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Last Post by CSharper
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No. The question actually has no meaning with any web server, because they don't maintain connections at all. Although you get the impression you are "connected" to a site, actaully you are only connected for the length of time it takes to send the requested page to your web browser and then you're disconnected until you request another page. This is why web connections are referred to as "stateless", because no state of connection is ever maintained. The best you can do is configure and examine the web server log files which attempt to do what you ask. But they are always considerably "after the fact" and only really approximate things. To make any sense of them you'll need a log analysis tool. AWStats and Analog are 2 free ones that come to mind, little bit of a job setting them up though. Hope it helps.

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Sorry, I missed your post. Ftp does use connected state and you can see the active connections in the ftp site properties box, but it won't show what the users are accessing. I really don't know if there is a way to do that with other software or not. ftp logging is similar to web logging.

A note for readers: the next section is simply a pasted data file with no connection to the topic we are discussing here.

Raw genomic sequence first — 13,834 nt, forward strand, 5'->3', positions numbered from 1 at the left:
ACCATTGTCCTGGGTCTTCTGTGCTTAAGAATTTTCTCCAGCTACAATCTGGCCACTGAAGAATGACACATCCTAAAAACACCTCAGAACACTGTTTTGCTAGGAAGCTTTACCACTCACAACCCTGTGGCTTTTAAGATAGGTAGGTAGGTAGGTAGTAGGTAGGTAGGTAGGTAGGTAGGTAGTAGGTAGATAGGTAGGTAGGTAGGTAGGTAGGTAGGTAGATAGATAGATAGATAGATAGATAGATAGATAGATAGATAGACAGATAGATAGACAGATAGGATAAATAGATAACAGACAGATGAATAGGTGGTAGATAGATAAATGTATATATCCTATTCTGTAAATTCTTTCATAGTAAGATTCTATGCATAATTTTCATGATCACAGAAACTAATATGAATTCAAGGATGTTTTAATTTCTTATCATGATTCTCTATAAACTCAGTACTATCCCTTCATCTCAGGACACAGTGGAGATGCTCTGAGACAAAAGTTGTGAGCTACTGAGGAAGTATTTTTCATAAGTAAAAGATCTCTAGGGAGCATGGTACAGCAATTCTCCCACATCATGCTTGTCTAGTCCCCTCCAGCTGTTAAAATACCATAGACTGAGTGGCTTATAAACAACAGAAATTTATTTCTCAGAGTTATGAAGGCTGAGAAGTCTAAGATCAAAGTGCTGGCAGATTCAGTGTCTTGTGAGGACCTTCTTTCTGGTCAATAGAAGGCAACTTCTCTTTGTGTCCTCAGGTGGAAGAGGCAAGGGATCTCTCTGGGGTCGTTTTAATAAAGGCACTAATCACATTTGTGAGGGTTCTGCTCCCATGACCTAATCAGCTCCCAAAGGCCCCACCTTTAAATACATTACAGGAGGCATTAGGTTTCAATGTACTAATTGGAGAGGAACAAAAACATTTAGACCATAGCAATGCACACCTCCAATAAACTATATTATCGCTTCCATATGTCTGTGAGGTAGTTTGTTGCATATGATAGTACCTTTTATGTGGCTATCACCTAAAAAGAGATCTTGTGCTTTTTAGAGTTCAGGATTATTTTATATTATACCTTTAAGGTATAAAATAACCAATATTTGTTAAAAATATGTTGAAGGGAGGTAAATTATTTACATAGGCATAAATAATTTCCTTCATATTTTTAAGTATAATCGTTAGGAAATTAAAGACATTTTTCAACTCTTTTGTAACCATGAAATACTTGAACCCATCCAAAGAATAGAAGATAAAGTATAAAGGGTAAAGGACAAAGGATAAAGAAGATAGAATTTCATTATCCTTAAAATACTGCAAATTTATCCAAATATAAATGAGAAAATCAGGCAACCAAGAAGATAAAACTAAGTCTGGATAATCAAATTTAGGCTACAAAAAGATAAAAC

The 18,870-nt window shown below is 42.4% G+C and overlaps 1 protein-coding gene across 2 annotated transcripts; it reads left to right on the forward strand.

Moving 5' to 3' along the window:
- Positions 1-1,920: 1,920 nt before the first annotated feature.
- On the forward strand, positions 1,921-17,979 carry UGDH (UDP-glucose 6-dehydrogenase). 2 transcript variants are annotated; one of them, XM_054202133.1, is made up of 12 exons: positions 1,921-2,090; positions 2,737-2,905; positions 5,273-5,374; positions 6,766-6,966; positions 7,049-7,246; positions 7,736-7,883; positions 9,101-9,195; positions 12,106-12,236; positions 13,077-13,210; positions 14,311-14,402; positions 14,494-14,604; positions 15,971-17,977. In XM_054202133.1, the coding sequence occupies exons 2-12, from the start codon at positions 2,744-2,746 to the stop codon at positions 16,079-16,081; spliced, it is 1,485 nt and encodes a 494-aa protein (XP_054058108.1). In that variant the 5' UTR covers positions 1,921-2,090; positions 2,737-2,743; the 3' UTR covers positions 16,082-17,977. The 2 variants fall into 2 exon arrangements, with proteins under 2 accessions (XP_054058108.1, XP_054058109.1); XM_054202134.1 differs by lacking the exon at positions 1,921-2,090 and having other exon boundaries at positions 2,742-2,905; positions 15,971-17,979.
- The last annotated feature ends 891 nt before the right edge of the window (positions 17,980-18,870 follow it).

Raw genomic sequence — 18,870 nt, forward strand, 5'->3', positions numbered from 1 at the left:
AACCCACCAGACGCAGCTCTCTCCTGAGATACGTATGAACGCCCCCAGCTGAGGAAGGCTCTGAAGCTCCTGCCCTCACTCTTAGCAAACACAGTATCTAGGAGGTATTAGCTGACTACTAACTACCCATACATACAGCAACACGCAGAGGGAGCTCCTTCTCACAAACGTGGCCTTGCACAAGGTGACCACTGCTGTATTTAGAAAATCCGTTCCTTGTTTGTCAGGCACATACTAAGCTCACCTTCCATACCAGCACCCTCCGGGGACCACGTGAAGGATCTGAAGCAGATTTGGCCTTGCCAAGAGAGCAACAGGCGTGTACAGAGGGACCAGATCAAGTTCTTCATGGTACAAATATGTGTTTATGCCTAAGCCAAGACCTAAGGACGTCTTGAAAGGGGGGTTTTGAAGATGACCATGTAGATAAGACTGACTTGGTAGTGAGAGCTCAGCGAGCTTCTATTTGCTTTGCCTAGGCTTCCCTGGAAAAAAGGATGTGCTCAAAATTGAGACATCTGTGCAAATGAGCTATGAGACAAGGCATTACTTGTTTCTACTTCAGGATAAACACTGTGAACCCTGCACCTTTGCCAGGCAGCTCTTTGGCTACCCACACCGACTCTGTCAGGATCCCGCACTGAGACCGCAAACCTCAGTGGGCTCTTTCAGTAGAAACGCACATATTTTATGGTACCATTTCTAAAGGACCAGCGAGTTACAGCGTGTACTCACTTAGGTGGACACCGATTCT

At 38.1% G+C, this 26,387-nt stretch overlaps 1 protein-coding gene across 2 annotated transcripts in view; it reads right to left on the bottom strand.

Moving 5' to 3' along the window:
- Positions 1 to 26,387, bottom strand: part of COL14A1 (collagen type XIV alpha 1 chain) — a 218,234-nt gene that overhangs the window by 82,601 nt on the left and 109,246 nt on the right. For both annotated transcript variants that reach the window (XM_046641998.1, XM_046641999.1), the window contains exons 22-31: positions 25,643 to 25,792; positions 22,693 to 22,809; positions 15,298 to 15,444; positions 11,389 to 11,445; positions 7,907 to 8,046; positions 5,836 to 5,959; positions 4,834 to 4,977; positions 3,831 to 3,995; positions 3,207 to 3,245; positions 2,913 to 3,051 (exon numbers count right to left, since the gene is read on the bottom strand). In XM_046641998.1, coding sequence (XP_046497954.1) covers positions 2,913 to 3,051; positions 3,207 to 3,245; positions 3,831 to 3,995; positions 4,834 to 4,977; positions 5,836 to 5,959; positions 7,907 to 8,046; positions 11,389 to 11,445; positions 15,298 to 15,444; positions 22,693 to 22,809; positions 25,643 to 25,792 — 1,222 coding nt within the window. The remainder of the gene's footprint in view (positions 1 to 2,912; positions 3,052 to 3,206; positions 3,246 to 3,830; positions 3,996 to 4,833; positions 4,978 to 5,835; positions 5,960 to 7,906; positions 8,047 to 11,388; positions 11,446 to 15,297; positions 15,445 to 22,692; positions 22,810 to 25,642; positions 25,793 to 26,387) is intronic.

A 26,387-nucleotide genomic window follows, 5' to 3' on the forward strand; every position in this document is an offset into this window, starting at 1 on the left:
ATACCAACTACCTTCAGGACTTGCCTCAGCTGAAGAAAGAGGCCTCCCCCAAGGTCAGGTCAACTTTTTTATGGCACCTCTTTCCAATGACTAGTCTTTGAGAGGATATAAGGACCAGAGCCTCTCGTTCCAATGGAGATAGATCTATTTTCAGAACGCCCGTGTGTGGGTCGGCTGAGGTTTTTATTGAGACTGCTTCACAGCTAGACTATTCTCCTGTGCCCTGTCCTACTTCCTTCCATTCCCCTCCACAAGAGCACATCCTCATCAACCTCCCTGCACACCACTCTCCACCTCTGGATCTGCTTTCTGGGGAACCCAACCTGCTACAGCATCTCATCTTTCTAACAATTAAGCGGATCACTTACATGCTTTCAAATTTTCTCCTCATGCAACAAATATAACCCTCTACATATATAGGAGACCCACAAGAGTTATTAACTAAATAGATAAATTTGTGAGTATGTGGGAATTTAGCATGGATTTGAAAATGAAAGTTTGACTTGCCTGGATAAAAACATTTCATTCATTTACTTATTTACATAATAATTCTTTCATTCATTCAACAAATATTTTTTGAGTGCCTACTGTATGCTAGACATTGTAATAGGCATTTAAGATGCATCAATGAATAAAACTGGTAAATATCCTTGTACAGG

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Technically at any given time, you could run a netstat -an to get the sessions, then grab the output from a utility called filemon which monitors all file activity, you can't tell which ip is getting what but it does give you a good suggestion on how many connections there are and what % of them are grabbing a particular file.

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No. The question actually has no meaning with any web server, because they don't maintain connections at all. Although you get the impression you are "connected" to a site, actaully you are only connected for the length of time it takes to send the requested page to your web browser and then you're disconnected until you request another page. This is why web connections are referred to as "stateless", because no state of connection is ever maintained. The best you can do is configure and examine the web server log files which attempt to do what you ask. But they are always considerably "after the fact" and only really approximate things. To make any sense of them you'll need a log analysis tool. AWStats and Analog are 2 free ones that come to mind, little bit of a job setting them up though. Hope it helps.

Actually bentkey, the information you've provided is not accurate. First of all, the client's connection to a webserver (IIS in this case) doesn't simply die. The connection won't actually get tombstoned if the server has activated keep-alives in order to maintain said connection. This is done so that the server doesn't have to waste the resources of re-establishing a connection with each request.

Furthermore, while it is possible (albeit a poor approach) to go log monitoring, it is a much better idea to hook into IIS and read the requests as they come in. On that note, FTP does maintain a connection, and requests can be extrapolated in much the same way.

Now you know. :cool:

CSharper MCP, MCP+I, MCSE, MCAD, MCSD, MCT

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